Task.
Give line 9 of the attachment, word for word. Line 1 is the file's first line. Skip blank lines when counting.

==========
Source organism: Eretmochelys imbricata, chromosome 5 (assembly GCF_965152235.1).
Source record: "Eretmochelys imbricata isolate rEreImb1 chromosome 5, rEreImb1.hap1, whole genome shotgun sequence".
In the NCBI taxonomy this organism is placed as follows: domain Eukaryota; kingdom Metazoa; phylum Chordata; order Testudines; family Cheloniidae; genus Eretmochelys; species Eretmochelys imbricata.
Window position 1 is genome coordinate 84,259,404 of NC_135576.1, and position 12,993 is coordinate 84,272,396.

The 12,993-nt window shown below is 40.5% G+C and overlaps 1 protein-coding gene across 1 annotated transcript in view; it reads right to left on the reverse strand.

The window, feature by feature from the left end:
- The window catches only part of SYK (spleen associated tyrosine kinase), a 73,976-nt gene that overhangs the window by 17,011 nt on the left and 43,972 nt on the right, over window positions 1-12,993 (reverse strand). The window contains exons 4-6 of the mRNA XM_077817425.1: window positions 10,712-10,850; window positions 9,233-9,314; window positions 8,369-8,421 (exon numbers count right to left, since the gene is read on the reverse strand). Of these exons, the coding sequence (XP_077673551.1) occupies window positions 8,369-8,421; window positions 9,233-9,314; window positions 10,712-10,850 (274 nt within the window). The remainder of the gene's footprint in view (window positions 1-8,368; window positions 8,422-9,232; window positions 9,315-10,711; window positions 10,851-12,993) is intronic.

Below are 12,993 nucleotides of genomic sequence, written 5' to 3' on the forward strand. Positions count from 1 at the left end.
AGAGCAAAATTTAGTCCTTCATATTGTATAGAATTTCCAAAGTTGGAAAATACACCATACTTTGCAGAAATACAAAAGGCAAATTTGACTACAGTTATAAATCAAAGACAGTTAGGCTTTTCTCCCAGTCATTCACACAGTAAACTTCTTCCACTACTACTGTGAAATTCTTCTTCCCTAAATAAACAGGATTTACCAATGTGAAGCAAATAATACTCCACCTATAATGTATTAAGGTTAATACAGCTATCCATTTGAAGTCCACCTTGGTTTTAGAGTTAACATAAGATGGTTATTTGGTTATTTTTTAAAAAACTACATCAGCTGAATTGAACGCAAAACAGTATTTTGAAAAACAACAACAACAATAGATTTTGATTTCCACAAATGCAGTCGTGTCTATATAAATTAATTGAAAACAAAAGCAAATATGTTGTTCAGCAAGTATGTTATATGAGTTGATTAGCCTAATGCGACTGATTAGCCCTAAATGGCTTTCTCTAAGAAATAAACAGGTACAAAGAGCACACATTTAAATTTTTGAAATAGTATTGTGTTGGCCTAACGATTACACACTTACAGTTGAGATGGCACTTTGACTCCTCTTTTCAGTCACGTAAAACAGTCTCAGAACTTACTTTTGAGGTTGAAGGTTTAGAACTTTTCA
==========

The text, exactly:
AGAGCAAAATTTAGTCCTTCATATTGTATAGAATTTCCAAAGTTGGAAAATACACCATACTTTGCAGAAATACAAAAGGCAAATTTGACTACAGTTATAAATCAAAGACAGTTAGGCTTTTCTCCCAGTCATTCACACAGTAAACTTCTTCCACTACTACTGTGAAATTCTTCTTCCCTAAATAAACAGGATTTACCAATGTGAAGCAAATAATACTCCACCTATAATGTATTAAGGTTAATACAGCTATCCATTTGAAGTCCACCTTGGTTTTAGAGTTAACATAAGATGGTTATTTGGTTATTTTTTAAAAAACTACATCAGCTGAATTGAACGCAAAACAGTATTTTGAAAAACAACAACAACAATAGATTTTGATTTCCACAAATGCAGTCGTGTCTATATAAATTAATTGAAAACAAAAGCAAATATGTTGTTCAGCAAGTATGTTATATGAGTTGATTAGCCTAATGCGACTGATTAGCCCTAAATGGCTTTCTCTAAGAAATAAACAGGTACAAAGAGCACACATTTAAATTTTTGAAATAGTATTGTGTTGGCCTAACGATTACACACTTACAGTTGAGATGGCACTTTGACTCCTCTTTTCAGTCACGTAAAACAGTCTCAGAACTTACTTTTGAGGTTGAAGGTTTAGAACTTTTCA